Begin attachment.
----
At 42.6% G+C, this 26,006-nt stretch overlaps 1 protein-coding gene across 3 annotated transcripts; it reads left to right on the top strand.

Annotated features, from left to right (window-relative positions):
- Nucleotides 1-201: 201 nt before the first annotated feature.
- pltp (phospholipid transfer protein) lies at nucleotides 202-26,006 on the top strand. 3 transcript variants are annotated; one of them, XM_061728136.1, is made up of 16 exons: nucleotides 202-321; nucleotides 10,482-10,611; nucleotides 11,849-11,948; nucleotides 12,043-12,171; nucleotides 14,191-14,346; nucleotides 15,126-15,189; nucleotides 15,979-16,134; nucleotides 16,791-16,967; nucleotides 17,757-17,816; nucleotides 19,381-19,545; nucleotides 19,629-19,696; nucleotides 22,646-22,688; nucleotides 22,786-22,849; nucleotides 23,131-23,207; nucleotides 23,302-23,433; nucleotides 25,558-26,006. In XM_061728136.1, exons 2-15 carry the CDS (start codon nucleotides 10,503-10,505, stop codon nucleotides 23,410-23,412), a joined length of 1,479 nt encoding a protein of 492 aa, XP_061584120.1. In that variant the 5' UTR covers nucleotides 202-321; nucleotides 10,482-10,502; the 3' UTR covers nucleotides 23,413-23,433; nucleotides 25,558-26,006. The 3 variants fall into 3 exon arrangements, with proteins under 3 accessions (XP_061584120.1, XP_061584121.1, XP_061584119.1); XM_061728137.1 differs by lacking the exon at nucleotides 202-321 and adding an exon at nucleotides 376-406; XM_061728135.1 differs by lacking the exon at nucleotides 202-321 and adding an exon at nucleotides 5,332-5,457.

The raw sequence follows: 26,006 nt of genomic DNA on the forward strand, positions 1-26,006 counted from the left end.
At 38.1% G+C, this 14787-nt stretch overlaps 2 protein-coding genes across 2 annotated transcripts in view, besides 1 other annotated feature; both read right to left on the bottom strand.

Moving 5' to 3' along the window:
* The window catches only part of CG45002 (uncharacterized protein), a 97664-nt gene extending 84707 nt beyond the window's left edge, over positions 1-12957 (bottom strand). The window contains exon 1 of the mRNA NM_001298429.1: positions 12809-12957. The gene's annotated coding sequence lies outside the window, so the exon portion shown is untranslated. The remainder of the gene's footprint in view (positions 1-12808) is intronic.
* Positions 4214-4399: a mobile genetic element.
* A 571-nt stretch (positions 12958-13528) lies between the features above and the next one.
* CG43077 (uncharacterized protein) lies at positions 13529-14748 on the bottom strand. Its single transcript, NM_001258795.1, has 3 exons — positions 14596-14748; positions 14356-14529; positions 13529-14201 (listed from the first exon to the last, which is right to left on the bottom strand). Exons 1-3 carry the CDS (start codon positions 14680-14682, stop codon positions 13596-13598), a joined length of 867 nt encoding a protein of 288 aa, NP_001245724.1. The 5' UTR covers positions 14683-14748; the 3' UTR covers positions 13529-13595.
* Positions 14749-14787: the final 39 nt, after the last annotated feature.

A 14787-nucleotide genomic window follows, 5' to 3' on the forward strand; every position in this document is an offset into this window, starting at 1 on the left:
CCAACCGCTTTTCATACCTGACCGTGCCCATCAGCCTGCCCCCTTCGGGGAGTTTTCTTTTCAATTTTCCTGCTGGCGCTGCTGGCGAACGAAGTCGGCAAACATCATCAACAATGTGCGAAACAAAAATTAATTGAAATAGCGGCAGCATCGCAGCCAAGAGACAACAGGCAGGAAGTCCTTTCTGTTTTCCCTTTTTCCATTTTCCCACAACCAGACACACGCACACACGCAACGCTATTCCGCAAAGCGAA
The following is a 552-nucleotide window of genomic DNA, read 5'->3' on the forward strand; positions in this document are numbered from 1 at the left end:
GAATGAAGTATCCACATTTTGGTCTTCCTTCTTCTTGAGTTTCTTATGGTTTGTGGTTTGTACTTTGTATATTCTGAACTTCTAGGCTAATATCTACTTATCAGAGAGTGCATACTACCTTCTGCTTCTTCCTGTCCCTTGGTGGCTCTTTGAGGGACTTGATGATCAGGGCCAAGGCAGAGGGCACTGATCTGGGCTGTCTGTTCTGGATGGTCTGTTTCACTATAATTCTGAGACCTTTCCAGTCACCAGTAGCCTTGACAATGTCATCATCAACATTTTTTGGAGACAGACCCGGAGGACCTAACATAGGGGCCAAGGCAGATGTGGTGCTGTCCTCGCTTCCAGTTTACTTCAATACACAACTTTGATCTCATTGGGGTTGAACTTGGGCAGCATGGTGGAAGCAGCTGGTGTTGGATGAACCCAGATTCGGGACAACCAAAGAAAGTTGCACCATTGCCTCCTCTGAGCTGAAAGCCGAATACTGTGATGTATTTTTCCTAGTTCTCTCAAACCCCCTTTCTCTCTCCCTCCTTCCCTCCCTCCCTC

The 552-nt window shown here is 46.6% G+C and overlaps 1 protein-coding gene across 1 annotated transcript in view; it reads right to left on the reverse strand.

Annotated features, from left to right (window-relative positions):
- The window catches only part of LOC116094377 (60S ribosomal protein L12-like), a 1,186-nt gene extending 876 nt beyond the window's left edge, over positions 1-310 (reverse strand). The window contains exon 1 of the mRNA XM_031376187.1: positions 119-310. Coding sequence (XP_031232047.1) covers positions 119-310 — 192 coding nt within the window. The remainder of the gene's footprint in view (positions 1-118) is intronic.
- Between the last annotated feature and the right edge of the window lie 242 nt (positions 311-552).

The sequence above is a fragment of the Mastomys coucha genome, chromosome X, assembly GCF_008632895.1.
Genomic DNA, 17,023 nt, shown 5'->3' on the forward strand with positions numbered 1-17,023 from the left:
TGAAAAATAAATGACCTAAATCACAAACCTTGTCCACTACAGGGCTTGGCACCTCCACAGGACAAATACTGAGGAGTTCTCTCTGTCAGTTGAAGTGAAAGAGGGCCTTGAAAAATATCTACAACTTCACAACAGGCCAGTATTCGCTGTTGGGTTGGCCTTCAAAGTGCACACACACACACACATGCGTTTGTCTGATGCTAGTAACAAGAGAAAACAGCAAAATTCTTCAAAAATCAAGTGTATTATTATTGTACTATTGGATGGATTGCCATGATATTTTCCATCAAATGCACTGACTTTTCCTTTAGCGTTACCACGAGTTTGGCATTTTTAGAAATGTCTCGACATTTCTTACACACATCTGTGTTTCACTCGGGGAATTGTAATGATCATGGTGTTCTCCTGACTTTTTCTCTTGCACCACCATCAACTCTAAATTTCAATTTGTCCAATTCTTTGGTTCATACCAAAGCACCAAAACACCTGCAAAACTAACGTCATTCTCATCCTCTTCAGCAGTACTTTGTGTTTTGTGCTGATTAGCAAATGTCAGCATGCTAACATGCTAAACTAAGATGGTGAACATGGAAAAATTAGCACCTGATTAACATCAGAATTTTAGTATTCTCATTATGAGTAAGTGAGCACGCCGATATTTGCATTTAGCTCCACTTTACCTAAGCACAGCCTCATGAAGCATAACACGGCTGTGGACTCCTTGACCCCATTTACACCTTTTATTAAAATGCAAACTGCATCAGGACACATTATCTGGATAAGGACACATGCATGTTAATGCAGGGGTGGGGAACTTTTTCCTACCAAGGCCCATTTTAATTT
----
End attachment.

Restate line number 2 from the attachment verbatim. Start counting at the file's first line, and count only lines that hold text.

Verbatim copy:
Annotated features, from left to right (window-relative positions):